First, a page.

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PatientsLikeMe Names 2015-2016 Team of Advisors, Sets Focus on Redefining Patient Partnerships

Cambridge, MA, October 19, 2015—PatientsLikeMe has named 14 members to its patient-only 2015–2016 Team of Advisors and challenged them to work through an issue that’s central to everyone in the healthcare system: how to redefine patient partnerships. The team will be focused on rethinking what it means for patients to be partners, and on establishing new ways for the healthcare industry to connect with patients to deliver better care. PatientsLikeMe CEO Martin Coulter said that in an era when patients must be front and center in healthcare discovery and development, the group’s mission is vital to every patient, pharmaceutical company, regulator, payor and provider. “This advisory team includes some of the strongest patient advocates we have ever met. Their experience can empower other patients, and help those serving patients understand what it means to be a good partner. The team’s work will help create a stronger foundation for a more equal and participatory system of care. More than 1,400 PatientsLikeMe members submitted applications for this year’s Team of Advisors. Those selected represent a range of medical and professional backgrounds and ages. The nearly equal mix of men and women are living with a cross-section of conditions, including amyotrophic lateral sclerosis …

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Day-by-day, hand-in-hand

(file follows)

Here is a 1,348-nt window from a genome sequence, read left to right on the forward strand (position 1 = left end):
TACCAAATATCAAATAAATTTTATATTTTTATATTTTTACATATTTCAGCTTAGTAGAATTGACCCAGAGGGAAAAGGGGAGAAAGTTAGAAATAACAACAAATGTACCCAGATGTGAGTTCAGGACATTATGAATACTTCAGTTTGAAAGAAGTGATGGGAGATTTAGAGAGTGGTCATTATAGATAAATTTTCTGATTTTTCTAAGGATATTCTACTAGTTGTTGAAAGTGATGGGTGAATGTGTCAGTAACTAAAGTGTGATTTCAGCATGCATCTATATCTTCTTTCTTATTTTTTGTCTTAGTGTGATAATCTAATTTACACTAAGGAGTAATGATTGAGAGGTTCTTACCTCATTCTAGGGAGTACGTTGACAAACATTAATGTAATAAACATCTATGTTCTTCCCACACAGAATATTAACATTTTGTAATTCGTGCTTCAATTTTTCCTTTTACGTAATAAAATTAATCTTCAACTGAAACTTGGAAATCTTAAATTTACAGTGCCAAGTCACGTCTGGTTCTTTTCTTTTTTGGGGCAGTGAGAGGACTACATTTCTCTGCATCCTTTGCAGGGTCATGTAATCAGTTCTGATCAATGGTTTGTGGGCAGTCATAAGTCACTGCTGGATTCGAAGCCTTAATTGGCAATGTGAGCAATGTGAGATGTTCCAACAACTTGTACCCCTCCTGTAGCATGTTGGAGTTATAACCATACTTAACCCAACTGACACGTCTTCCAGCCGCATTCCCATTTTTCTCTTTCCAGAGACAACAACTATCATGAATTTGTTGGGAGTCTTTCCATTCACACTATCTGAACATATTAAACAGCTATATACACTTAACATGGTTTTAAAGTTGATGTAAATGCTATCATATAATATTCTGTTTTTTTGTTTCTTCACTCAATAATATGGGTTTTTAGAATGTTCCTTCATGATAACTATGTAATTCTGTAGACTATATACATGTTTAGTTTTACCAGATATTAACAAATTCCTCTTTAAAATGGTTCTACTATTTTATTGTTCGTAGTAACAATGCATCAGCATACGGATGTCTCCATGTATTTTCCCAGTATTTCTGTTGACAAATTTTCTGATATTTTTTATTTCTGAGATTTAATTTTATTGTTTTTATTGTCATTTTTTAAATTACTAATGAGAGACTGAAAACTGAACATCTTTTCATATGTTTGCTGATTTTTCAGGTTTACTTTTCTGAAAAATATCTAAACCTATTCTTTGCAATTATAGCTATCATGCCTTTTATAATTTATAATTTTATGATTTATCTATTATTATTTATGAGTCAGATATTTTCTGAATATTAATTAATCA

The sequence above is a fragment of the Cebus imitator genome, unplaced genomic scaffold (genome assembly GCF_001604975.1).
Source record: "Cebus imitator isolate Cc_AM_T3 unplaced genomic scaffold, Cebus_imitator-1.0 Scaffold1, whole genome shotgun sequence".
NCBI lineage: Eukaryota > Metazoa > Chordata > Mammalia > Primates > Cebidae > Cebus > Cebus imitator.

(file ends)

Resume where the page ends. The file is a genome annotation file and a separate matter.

All around the world, everyone impacted by a rare disease is taking everything day-by-day. But they can take each day hand-in-hand with the help and support of others. Today, on Rare Disease Day (RDD), EURORDIS (Rare Diseases Europe) and its global partners are calling on everyone to lend a hand to anyone affected by a rare disease. RDD’s international theme is “Living with a rare disease” because every patient’s story and needs are different, and only by sharing our experiences and raising awareness can we all hope to improve the lives of those living with a rare disease. It’s also about the million of parents, siblings, grandparents, aunts, uncles, cousins and friends that are impacted and who are living day-by-day, hand-in-hand with rare disease patients.1 Check out the official video below: According to the Global Genes Project, there are 350 million people living with a rare disease around the globe. Just how many is that? If you gathered those people into one country, it would be the third most-populous country in the world. There are more than 7,000 identified rare diseases, from skin conditions to progressive neurological disorders, and more are being discovered every day.2 Here’s how you can get …